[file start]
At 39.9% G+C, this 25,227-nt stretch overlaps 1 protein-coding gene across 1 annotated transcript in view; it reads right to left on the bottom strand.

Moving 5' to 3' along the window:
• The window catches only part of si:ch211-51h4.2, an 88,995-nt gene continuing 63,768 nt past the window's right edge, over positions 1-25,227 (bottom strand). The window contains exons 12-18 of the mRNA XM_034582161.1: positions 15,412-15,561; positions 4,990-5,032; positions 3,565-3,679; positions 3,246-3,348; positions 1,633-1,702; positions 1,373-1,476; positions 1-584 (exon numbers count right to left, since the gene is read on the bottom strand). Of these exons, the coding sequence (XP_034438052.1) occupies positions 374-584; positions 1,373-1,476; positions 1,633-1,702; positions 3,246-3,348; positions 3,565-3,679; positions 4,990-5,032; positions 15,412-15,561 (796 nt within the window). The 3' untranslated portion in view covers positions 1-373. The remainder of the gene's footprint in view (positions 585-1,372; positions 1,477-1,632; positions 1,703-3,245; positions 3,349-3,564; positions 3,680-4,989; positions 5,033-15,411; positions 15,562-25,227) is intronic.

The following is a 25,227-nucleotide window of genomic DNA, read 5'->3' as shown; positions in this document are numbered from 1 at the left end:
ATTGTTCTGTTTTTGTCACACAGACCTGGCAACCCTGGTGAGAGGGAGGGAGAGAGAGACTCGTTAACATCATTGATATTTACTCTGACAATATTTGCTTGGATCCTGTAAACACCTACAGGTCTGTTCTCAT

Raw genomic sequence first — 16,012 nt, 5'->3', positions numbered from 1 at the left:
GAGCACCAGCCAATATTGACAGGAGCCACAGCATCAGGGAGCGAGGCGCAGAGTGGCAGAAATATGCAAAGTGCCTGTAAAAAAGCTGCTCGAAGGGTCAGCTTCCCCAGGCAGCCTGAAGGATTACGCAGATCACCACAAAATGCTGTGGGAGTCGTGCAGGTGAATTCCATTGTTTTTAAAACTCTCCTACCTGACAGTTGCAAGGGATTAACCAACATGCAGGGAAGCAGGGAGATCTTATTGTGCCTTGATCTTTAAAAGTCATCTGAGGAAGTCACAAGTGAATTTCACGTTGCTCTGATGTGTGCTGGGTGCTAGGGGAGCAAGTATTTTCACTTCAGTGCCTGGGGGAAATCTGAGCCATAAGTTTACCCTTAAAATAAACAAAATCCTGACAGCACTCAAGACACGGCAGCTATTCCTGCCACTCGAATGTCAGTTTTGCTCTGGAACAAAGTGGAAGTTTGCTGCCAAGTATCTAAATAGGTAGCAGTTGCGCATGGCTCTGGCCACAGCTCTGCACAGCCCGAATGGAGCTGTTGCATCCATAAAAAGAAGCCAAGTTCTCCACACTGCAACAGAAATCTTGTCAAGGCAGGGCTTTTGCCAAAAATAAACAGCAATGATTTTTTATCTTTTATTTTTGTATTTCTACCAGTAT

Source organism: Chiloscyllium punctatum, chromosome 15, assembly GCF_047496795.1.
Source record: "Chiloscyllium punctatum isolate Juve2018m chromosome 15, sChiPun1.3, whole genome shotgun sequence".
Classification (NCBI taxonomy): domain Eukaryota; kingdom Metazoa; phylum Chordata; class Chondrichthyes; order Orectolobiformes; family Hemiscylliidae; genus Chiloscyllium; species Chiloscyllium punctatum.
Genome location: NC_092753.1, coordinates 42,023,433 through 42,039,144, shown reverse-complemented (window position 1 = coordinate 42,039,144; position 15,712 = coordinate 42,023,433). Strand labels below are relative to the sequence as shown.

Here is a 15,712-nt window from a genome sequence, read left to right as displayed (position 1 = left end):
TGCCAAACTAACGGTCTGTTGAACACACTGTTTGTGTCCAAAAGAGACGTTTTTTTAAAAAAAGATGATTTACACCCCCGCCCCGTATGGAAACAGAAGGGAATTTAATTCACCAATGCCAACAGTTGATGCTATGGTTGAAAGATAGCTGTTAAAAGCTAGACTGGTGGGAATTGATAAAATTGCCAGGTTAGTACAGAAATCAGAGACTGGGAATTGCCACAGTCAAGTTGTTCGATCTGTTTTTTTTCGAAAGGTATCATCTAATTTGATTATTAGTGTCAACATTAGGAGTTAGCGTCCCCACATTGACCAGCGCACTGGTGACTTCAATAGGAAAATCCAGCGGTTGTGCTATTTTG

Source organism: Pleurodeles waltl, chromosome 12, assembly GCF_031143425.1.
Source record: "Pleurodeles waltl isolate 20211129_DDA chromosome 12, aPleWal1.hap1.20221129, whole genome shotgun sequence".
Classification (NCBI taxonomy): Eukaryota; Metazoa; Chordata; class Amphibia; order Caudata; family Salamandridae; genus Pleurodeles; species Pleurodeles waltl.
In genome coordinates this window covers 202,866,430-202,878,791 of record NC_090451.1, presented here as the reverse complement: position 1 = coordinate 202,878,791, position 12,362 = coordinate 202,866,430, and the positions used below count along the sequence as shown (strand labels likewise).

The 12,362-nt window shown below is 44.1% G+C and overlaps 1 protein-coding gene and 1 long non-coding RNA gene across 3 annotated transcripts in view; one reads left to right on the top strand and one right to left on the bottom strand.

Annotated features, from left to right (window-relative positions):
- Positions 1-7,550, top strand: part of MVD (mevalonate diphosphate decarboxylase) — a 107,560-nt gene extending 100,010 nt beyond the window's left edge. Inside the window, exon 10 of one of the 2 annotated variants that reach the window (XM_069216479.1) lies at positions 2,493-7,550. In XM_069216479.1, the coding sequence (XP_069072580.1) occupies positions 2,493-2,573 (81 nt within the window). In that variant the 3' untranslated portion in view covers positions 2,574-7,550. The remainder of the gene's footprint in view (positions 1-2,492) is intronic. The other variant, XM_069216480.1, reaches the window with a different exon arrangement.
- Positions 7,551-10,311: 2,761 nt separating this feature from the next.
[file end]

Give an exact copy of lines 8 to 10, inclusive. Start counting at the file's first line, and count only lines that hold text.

Source organism: Chiloscyllium punctatum, chromosome 15, assembly GCF_047496795.1.
Source record: "Chiloscyllium punctatum isolate Juve2018m chromosome 15, sChiPun1.3, whole genome shotgun sequence".
Classification (NCBI taxonomy): domain Eukaryota; kingdom Metazoa; phylum Chordata; class Chondrichthyes; order Orectolobiformes; family Hemiscylliidae; genus Chiloscyllium; species Chiloscyllium punctatum.